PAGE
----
It is rather frightful to find students enrolled in college who have not the vaguest idea of anything beyond their immediate needs - and all else can go to Perdition.
Still, the rare gems are found among the students. Those who have somehow come through our current system of education unscathed, unscarred, un-scared to speak up and who can write a complete essay with a minimum of errors and actually have something to say, have a point of view, and know the differnece between irony and sarcasm.

I keep teaching in order to get out of the house (certainly can't be the money, right?), and I enjoy seeing an aha moment manifest itself in a student's eyes. Today I pulled out the comic strip assignment, a Walker special for studnets to learn how to balance narrative with dialogue as I teach imaginative use of writers' tools even in what is supposed to be an essay (dry, dull thing unless doen well) or nonfiction which is supposed by many to have no imaginative techniques embedded whatsoever (ever face off against a board of directors?); of course, I totally disagree; I believe the writer of nonfiction and the essay can and should know all the tricks at the disposal of a fictionalist--to dramatize an issue and to argue an issue and to tug at the heart strings. And so I teach my 101 and 102 English introductory classes as production shops, workshops, hands-on, finger exercises, you name it with many a sample taken from fiction to point to what makesfor good essay and good nonfiction as well. Use of quotes, dialogue, dramatic moment can greatly enhance any issue-orientated essay or research paper so far as I am concerned and in fact all the essays--including student essays--that make it into the textbooks are chock full of the techniques and tools of fiction.

Have a great day of writing and or teaching and or both! Catch Children of Salem on Kindle!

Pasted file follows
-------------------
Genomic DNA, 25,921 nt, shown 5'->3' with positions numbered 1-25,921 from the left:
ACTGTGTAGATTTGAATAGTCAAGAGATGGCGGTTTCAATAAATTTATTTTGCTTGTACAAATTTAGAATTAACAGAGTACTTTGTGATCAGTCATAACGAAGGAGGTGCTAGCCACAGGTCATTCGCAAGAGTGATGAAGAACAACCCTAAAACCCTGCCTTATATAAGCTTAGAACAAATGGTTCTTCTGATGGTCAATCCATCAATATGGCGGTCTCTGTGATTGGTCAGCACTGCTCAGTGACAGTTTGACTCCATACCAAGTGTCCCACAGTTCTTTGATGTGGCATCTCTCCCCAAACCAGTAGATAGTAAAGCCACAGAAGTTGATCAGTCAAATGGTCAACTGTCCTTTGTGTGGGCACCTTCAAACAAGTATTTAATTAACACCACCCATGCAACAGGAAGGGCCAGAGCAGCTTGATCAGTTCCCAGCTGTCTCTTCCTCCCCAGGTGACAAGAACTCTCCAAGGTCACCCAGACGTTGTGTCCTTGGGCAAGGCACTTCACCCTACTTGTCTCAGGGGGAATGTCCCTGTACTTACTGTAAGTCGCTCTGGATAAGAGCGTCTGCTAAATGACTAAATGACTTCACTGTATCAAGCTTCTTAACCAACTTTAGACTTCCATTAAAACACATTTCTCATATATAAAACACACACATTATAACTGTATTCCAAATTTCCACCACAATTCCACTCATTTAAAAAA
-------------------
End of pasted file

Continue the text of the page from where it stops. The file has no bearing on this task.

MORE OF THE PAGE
"Dead On takes the reader's capacity for the imagination of horror to stomach turning depths, and then gives it more twists than a Georgia backroad that paves an Indian trail." - Nash Black

Killer Career In The NorthWoods

I'm taking Killer Career to the NorthWoods on my extended Labor Day weekend trip to Wisconsin. The photo here was taken in May at the Arbor Vitae Fireman's Flea Market, where I was promoting Killer Career, while selling Two Wrongs and Girl of My Dreams. As you can see, it was a little chilly that day. On Saturday, I'll again set up my booth at the flea market, but this time I'll have plenty copies of my new novel to autograph.

Since I and the DH love the NorthWoods, it's only fitting that I include the area in my new release. My main character finds solace remembering the tranquility of the surroundings where she'd spent a vacation the year before. Also a trinket she'd purchased at a local shop in Minocqua, Wisconsin plays a role in the story. It's fun being able to write about places I enjoy so I can share them with the readers.

I'm looking forward to not only magnificent views of sky, water and trees, but also high calorie food, bingo, shopping, and indulging in my greatest weakness, playing slots at Lake of the Torches Casino, not far from the cottage.

What about you? Do you share places you love in your books? Or, maybe you like to read books about places you enjoy? Please share.

Tuesday, September 1, 2009

Read a good book lately?

One of the ironies about being a writer is not having as much time to read and when I do it's mostly non-fiction. So, when I do get the chance to curl up in bed with a work of fiction that I enjoy, it's one of the best pleasures in the world.

The book I'm reading know is titled Conscious Loving - The Journey to Co-Commitment - A way to be fully together without giving up yourself.

I actually bought this book sometime ago but am just now getting around to reading it and wishing that I had read it sooner. Hard to tell if events in my life would have unfolded any differently over the past decade but this book certainly is full of some wisdom I could have used along the way. Still, I guess we take things in when we're ready to take them in.

Allegedly, more people these days want to write a book than read one. Of course, if they truly realized just how much work it takes to write they wouldn't be so quick to declare such a thing.

I'm just hoping that people will start reading more and more. I suspect that people really are still reading, it's just that they're reading more of their material online or via an electronic device and therefore I'm not sure we're measuring it properly.

Publishers Weekly had an intriguing headline today - Lookout Kindle, Here Comes It's a very interesting read. Here's the link:

It's going to be interesting to see how the premise of this article and plays out. I'm definitely going to be watching and reading. Hope you will be as well.